“However, none of the components were made in the Soviet Union: no drives, no hard drives, no monitors, no printers, nothing.”, — said the Elderly.
If Microsoft decided to try to give Russian consumers legal version of their operating systems, Russian computer industry probably would be forced to independently make their way on the information highway.
In the eighties there have been many attempts to localize DOS, for example, ADOS. This system, also known as alpha-DOS was created by the state of the clone that is compatible with MS-DOS 3.2. But such localization DOS had a half-baked solution, where the team was introduced to the hodgepodge of Russian and English.
In addition to this, notice the old, original product code was clearly copied from MS-DOS:
I met with the chief engineer of the Minsk computing plant that I showed alpha-DOS Russian operating system. I immediately pointed out to him on a string Copyright Microsoft Corporation, which is contained in one of the most important components alpha-DOS. This proved that alpha-DOS — piracy.
“Hodgepodge” is in principle exact description of the then Russian computer industry. The Hudson Institute noted in its report:
Taken little effort towards standardization, and support and development of programs is made only at the request of individual users. The Soviet world of computer technology there is no analogue to Digital Research or Microsoft.
The impact that Microsoft had on the Russian computer industry, best illustrated by the layout used by most modern Russian keyboards and how the keyboard differs from those used in typewriters of the past decades.
For example, the letter C, were used next to the numbers on the right side of the keyboard, now shared space with the letter W in the layout Microsoft. And because in the Russian alphabet much more letters (33) than in English (26), the characters had to shove into the keyboard in any way. As a result the keys that are usually responsible for the punctuation marks like brackets are now forced to do triple the work, sharing space with the letters b and Y.
Perhaps the most annoying change was the need to press Shift to type a comma in Russian layout, from which the author of this article probably would have gone crazy.
In addition, it was necessary to deal with many technical problems. Byelorussian SSR, now the Republic of Belarus needed its own layout. And the Ukrainians could not type the letter X (Unicode called “ghe with upturn”, or “Gae with a hook”), while Microsoft did not help them with this.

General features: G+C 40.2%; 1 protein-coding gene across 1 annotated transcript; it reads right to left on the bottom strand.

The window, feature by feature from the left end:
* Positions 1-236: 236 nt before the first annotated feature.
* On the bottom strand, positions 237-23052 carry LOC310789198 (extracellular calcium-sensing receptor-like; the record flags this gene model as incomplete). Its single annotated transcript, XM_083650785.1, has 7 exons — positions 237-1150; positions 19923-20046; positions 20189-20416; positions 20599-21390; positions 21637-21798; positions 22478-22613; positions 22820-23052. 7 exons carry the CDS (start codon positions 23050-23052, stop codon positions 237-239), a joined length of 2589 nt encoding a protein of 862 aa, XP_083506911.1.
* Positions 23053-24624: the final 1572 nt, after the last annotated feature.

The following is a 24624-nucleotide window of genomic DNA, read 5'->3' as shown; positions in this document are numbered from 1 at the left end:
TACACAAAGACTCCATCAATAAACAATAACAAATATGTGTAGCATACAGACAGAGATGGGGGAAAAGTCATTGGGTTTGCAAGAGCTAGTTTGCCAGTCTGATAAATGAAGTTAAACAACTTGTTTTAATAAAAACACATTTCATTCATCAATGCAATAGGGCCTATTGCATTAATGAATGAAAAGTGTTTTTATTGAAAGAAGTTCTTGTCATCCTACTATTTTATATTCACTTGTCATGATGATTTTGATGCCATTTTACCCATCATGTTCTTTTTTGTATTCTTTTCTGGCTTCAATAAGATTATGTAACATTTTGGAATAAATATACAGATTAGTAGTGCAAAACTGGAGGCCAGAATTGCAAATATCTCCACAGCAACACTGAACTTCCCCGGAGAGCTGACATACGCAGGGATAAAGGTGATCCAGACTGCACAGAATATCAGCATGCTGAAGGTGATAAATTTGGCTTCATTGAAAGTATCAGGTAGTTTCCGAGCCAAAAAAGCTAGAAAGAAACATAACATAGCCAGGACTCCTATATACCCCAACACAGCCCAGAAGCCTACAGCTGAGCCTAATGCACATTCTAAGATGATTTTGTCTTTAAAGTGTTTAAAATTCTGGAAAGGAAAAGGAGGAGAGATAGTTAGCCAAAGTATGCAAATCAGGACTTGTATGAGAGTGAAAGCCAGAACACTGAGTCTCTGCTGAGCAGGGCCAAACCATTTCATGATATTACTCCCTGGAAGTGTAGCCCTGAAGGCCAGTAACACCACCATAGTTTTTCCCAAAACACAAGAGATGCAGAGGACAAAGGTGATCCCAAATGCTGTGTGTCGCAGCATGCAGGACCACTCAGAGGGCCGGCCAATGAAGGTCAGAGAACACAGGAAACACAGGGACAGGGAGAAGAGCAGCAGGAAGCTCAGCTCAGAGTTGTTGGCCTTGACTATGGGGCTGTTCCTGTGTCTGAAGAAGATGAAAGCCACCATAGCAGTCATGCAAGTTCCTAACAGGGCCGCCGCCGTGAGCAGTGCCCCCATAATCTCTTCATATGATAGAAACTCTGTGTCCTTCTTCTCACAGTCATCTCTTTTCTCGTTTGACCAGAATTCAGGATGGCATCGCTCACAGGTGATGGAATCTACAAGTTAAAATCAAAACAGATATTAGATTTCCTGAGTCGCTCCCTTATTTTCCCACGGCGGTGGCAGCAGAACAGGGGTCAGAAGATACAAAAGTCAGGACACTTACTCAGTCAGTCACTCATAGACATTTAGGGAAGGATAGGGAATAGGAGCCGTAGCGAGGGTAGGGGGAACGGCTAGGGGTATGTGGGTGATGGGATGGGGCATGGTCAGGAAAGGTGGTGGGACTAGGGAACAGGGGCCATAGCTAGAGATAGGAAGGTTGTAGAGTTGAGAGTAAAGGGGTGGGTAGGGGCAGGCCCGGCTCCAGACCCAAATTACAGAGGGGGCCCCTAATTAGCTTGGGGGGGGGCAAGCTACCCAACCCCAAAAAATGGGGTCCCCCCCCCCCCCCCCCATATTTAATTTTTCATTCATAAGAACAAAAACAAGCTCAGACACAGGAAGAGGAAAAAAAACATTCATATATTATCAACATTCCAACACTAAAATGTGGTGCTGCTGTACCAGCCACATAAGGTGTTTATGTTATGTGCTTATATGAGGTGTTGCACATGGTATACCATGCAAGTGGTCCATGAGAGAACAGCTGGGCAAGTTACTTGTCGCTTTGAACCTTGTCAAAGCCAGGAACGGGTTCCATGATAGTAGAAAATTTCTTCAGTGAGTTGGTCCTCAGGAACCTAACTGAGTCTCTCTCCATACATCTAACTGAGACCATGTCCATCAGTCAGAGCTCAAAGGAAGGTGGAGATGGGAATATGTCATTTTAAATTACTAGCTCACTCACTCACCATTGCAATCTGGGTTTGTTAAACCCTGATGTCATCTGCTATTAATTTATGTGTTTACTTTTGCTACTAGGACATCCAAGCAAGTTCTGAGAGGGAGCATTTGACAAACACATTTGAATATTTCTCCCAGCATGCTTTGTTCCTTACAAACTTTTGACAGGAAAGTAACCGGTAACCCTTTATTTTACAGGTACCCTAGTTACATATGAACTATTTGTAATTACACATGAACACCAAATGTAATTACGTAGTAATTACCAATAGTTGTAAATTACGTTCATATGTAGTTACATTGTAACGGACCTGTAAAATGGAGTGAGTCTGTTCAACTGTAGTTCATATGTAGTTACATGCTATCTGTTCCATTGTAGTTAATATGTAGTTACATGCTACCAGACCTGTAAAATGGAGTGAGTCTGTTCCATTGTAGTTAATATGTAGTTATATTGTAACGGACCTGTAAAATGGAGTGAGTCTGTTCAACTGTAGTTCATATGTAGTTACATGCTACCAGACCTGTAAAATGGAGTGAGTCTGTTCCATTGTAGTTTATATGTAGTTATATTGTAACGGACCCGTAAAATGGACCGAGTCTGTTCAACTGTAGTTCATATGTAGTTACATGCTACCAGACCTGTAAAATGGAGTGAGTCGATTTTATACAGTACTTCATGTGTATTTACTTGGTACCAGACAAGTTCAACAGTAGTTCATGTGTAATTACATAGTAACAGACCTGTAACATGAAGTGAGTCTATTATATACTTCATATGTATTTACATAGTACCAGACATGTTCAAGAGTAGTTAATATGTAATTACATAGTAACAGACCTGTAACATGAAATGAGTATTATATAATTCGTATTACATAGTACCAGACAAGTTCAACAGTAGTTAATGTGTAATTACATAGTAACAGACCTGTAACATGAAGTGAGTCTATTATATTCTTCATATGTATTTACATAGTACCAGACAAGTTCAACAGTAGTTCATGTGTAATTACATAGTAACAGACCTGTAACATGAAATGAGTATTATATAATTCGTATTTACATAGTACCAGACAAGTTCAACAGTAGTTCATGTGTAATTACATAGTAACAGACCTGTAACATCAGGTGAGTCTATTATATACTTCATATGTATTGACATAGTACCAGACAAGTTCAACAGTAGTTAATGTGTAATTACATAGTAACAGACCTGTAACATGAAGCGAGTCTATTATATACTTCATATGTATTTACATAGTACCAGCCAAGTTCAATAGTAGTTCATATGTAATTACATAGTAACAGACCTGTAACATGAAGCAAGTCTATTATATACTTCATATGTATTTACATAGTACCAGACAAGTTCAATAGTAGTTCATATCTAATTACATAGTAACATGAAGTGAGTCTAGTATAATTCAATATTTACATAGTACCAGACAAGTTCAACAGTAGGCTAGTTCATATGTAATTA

Bill gates in 1993. Photo credit: Rob Crandall / shutterstock.com
Creating a translation DOS, the team of localizers was based on the Russian variation of the table scan-codes the keyboard of the IBM computers. It was created by a team of Computer centre of USSR Academy of Sciences. Table scan-codes, that is, the table of contents of the symbols appearing on the screen was created based on compatibility with most Western programs that was a key factor in “Dialogue”.
Used “Dialogue” as a result, character codes, though not exactly replicated created by the Academy, were more visually appealing than the existing set of IBM authorship.
The process of displaying these symbols on a computer monitor required new drivers for all sorts of permissions displays is not an easy task in the early nineties, when technology plug-and-play was only passionately desired, rather than the standard. In addition, the team sometimes had difficulties to explain the necessity of certain changes to its executives in Redmond.
But the localization work conducted Starikov and others, went beyond the boundaries of Russia and influenced the line of Microsoft products; for example, code to display driver, written by one of the developers of the team, got into the American version of MS-DOS 5.0 and Windows 3.1 was improved support for extended characters, partly thanks to the work of man.
The amount of technical work carried out for untested product, facing the barely-opened market, is impressive. What Microsoft sent their President with a personal address to the Soviet people — a sign of a responsible approach to the project.
Gates repeatedly came to Russia, most recently in 2007, but his visit in 1990 was probably the most influential and least lit. About that trip is little known, but his work helped Microsoft to prepare the base for long-term capture of the Russian market and establishing relations with Russian developers.
The unofficial purpose of the visit was gates ‘ attempt to legalize the company in the eyes of Russian users at a time when the market was controlled by the pirates — that is, competition to Microsoft in the operating systems market was only pirate copies of its products. Esther Dyson, one of the few Western journalists who covered the first visit of gates to Eastern Europe, assumed that the decision to implement Microsoft DOS this market was an attempt simply to give users the opportunity to purchase a licensed product.
Home computer during the Cold war: the working environment of the East German home computer Robotron KC 85/1, Geracord 6020 Portable cassette receiver, dot matrix printer Robotron K 6313 and Russian TV Youth 402B. Photo: Hans Wollny / WikiCommons
“On personal computers, bought from Western firms, usually installed licensed copy of DOS, but those that are created by the state or are imported from countries that are not in the Coordinating Committee on export control, they are usually not,” wrote Dyson in may 1990 not published in now magazine Release 1.0. “Through marketing, planned to convince people who already use your product, that it is necessary to buy”. She added that when gates asked how people will pay for his programs if they are not sold in local currency, he found it difficult to answer.
Microsoft tried to fight back piracy, including in each copy of localized MS-DOS 4.01 displayed on the screen warning. Unfortunately, this attempt led to separate problems.
“For this message we have to add the special driver that the font is loaded on the video card, otherwise text was unreadable,” explained the Elderly. “To continue booting after the warning, you had to press any key. Hence some problems with automation when using the Russian version of MS-DOS 4.01”.